When Priorities Change

It was only a few days ago but it seems longer. A number of commitments all collided and piled up and the result was long days at work – longer hours with little recognition and no recompense, since you ask – and certain priorities at home, when I had arrived late, with time wasting and a new full schedule of things I’d rather not be doing ready to replace the full schedule of extra things I’d rather not be doing at work. It was a draining time and a time where discretionary activity ceases to exist, briefly, and although I was tired I felt other things too: conflicting emotions and it was almost alarming at first, until I understood.

At the end of the first or second day I got into bed and chatted briefly with Laetitia, as we hadn’t had the chance to talk about anything much that day, and I may have glanced at my book, possibly even read a few lines, and realised my heart wasn’t in it and I wouldn’t be reading – not reading properly anyway – that night. It was a sad thing to acknowledge. At the harmless, almost unnoticed end of the sad continuum admittedly, but sad nonetheless. It was too late and I was too tired and my book didn’t seem enticing enough to have a proper go at. So I closed it up and placed it on the little pile next to my lamp, and I put on my eye mask and turned in.

It was a bereaved kind of sad – empty – and I realised the loss of something was being mourned. Almost bodily mourned, but sadly missed in the brain and the mind too, and I knew what it was and it made me think of a PE teacher we had at school and his memory made it clearer.

His name wasn’t Jezza, but we called him Jezza, and although he was obsessed by doing weights and by fitness and sport – we liked sport too, but he was obsessed – he was a good bloke with a really compassionate streak, which I saw once or twice, and although not very intelligent he was excellent company and everyone loved him. He was telling us once about people like him, people who train (lift weights, run around a lot, maybe swim) every day, and how when those people miss a session they feel really bad about it. This sort of person is apt to feel cranky or otherwise irritable if they haven’t done their session in the morning (they mostly excise in the morning) because something has come up and they had to do that instead of exercise (they aren’t the kind of people to miss a session because they didn’t feel like it or it was too cold). In the bodily activity sense certain hormones have been denied their expected release, or something, when one breaks one’s exercise routine, but I think the lesson is more broadly applicable, and I have never forgotten it.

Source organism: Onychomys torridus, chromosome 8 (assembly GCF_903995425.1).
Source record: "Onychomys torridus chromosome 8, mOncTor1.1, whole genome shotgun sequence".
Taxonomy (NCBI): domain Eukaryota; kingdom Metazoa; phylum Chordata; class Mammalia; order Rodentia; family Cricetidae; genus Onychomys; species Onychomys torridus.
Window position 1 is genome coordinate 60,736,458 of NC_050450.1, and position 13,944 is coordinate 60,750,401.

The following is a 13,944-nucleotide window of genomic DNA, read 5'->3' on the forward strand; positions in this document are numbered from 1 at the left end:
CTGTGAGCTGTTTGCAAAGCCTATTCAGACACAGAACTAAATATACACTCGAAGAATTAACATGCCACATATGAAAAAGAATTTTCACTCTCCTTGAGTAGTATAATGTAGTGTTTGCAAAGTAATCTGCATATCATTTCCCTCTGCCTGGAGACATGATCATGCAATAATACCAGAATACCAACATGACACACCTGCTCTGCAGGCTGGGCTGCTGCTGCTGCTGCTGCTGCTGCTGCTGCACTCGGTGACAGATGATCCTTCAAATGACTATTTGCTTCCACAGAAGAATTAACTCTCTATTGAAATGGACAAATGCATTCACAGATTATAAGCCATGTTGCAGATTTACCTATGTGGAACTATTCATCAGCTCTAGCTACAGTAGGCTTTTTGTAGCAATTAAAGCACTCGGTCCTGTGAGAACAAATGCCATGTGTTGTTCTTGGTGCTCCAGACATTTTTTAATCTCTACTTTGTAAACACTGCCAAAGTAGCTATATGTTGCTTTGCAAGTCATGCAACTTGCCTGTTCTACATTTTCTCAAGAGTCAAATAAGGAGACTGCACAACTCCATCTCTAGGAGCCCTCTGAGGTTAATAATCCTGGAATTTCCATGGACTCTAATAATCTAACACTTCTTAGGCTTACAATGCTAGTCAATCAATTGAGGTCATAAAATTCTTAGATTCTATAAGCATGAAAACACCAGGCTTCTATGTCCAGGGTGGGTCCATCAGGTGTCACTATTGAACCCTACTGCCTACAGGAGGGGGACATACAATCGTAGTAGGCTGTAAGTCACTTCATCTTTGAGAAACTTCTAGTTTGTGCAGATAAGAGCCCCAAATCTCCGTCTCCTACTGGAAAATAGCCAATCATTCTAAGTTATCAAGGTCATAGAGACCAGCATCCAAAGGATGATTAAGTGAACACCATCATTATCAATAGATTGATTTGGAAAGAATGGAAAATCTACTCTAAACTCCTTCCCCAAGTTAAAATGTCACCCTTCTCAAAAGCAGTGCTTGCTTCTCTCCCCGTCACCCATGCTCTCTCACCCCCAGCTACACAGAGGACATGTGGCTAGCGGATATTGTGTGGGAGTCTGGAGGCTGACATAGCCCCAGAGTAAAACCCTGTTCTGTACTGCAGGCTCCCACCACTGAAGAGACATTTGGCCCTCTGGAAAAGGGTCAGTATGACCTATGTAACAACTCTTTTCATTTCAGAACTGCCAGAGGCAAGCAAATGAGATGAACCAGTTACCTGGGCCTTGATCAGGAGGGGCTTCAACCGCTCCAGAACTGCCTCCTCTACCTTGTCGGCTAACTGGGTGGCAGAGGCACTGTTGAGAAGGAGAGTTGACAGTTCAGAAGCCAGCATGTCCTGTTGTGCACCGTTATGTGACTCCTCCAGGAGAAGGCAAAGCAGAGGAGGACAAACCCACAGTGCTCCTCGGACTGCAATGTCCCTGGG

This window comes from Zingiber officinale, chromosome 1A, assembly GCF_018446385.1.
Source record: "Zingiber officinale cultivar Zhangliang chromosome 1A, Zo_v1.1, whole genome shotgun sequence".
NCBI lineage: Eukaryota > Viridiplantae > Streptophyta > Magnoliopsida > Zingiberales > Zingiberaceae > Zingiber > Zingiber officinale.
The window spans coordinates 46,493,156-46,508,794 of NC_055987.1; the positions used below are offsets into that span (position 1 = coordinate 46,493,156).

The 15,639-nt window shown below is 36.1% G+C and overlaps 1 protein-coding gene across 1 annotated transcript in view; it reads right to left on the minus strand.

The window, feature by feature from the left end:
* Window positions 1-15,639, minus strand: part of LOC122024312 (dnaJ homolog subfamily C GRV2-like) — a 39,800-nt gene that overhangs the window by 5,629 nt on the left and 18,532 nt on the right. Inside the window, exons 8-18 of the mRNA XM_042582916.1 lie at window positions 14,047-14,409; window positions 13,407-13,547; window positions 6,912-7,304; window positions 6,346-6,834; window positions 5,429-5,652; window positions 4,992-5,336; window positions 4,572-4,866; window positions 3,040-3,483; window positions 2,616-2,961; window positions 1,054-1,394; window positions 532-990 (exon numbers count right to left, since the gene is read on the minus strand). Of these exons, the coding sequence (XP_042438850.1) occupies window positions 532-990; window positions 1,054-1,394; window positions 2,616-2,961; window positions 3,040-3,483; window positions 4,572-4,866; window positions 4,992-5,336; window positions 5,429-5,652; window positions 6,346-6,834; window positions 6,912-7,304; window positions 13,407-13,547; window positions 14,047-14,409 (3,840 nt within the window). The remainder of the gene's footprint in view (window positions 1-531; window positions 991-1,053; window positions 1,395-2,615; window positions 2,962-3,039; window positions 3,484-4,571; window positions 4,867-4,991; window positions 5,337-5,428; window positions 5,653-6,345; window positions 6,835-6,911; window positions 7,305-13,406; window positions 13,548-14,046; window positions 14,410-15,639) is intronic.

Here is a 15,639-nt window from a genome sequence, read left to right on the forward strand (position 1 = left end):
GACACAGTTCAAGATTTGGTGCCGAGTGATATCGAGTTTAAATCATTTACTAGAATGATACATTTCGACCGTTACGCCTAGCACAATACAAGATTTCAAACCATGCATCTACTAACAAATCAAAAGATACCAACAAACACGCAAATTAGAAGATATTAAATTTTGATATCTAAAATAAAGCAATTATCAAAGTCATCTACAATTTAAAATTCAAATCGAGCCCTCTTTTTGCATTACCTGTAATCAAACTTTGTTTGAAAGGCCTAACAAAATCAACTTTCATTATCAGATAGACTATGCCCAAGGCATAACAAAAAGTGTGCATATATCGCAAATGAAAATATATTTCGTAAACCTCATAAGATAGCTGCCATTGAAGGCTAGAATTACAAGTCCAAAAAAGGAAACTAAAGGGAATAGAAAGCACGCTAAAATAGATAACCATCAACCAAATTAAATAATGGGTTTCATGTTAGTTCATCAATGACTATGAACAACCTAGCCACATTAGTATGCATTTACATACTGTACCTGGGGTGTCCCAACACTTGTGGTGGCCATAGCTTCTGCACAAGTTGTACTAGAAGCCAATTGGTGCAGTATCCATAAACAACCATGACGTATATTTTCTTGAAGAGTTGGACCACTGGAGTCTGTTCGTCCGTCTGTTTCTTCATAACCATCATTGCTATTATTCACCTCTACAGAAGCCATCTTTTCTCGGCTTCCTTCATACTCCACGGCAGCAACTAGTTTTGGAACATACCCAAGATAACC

When I am denied the opportunity to read on the train I don’t like it at all, and it has been known to make me angry. Fed up, frustrated angry, but still angry, still annoyed that I was denied time inside the book and beneath the page and sharing the author’s thoughts. Denial of what I wanted, rather than needed, perhaps, but I don’t know – it feels to me like my mind needs to be taken for a walk and it doesn’t respond well to neglect. Without reading there is only the awful detail of existence; with reading you are at home in a comfy chair with Bach playing and something refreshing in a glass, even when you’re far from home and surrounded by strangers with questionable personal habits on a train. It is a comfort and a release.

But the extra realisation I attained in this period of full agendas and shuffling morning walks up the street to the office was about what I’m doing now. I realised that when I couldn’t write it made me feel spiritually unsatisfied. It was the final blow on top of reading’s absence, but it was an absence in itself. A noticed hole or gap: the lack of something acting like something that was not lacking, like something present and causing a ripple of reactions.  And while I don’t write absolutely every night, and don’t write something very good very often, the full implications of what it means to not be allowed to write at all struck me almost a physical blow. The enormity of being without writing is as serious as being without reading, and this is now obvious to me and I must not forget it.

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Published in: on March 15, 2012 at 7:13 pm  Leave a Comment  

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